• Not all online coaching programmes are born equal. You will have a budget in mind based on what you can afford or are willing to spend. If that budget is say R400-00 per month or less, the chances are that the coaching you receive will be fairly generic (or even group coaching). Your programme will probably be assigned from a programme template designed by the coach for anyone with broadly the same goals or chosen from the exercise library of the coaching software programme with one or two modifications (unless you paid separately for a custom programme set up). Similarly, your eating plan will be more of a guideline than a custom solution. You may receive email support and coaching that tends to be more systematic and generic than specific to your needs. Finally, any highly customized support will be shown in the first month or two, after which time correspondence may die down a bit once you find your feet.

 

This is not a critical review, this type of coaching works well for some people. Furthermore, some coaches and coaching programmes manage to strike a good balance between automation and live interaction with the client.  Just know what to expect, because it is a practical reality that a coach cannot afford to devote several hours to each individual client for R400-00 per month-it’s simply not sustainable, and hence a more generic service is offered. If you are generally healthy, have some experience and understanding of exercise and nutrition, are relatively disciplined but require additional input, motivation and support from a professional you trust, then this type of coaching may work very well for you.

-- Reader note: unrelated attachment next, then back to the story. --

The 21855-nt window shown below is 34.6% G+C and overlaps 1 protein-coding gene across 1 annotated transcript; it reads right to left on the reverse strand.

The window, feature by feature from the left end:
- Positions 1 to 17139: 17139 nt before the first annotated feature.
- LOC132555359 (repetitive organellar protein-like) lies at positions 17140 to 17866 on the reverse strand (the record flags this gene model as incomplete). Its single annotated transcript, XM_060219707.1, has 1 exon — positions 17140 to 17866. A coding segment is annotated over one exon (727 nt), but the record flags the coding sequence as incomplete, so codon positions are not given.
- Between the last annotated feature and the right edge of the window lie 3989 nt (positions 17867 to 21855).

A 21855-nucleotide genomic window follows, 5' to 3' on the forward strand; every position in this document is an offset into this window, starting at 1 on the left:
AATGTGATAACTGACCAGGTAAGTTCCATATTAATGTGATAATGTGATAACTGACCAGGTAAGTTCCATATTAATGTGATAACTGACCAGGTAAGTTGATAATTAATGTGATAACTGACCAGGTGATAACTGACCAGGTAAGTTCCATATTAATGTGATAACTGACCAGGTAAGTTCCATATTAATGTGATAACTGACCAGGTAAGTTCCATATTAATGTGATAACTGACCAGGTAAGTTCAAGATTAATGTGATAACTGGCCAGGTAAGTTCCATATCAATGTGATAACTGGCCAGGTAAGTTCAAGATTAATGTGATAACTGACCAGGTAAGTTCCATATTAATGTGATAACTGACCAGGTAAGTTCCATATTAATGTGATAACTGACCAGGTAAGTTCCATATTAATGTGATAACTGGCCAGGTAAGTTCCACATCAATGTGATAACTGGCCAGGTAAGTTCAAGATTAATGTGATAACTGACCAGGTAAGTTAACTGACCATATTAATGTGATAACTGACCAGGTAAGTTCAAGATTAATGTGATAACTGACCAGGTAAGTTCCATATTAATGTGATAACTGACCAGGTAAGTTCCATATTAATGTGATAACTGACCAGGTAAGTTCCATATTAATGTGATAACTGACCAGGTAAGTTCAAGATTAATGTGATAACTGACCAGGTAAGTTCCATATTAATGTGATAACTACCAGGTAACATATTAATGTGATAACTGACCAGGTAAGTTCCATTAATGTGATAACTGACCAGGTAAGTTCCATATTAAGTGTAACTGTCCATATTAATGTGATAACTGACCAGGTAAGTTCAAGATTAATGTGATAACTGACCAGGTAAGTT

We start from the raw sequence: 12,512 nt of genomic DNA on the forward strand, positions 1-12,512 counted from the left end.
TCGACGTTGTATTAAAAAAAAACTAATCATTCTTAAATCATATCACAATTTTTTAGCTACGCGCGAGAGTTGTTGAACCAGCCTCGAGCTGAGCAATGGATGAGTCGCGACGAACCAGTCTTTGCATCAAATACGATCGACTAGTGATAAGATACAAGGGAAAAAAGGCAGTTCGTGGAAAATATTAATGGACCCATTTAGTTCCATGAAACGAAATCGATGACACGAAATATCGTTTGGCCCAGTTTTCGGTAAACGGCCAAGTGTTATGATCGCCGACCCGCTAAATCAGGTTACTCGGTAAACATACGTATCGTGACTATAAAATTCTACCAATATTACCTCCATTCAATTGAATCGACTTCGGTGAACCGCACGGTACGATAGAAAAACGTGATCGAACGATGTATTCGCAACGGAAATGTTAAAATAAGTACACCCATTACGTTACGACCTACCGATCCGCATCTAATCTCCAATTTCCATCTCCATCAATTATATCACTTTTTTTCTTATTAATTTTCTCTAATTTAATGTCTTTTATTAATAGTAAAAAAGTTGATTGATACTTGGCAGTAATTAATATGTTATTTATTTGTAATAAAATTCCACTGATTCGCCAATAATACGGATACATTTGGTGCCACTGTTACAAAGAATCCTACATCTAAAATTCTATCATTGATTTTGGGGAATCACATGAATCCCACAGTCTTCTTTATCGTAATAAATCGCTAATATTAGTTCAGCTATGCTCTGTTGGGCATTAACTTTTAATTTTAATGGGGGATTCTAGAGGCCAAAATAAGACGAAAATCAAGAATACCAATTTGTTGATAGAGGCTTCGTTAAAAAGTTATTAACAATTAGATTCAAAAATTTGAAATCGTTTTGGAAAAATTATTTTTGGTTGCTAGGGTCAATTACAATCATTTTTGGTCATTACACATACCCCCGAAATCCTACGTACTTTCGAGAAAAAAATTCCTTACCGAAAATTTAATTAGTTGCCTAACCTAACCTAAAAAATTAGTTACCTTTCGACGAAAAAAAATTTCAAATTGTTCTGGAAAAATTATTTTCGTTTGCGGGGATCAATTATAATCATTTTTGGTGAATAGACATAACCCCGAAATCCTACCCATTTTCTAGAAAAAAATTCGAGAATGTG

• If you have little or no exercise experience, or any medical condition/pathology, a R400-00 per month online coaching programme is probably not best suited to you! In this case, it is always best to adopt a team approach towards your health and fitness, in which exercise and medical professionals (if required) work closely together to design and supervise your training. Exercise should preferably happen on a face to face basis, at least initially, ie not online (or a combination of online coaching with one-on-one training may be a good alternative).

If you opt for online coaching, a skilled exercise professional may conduct exercise sessions via skype in which he or she can guide you through each exercise and correct your form as you go, whilst gaging the extent to which you are coping with the volume and intensity of exercise. Skype/ video training works most effectively with home based exercise programmes requiring minimal equipment. In addition, coaching behaviour change and implementing client accountability measures should form a part of the offering. Due to the level of attention required, and relative skill level required by the coach, expect to pay upward of R1500-00 per month for this service.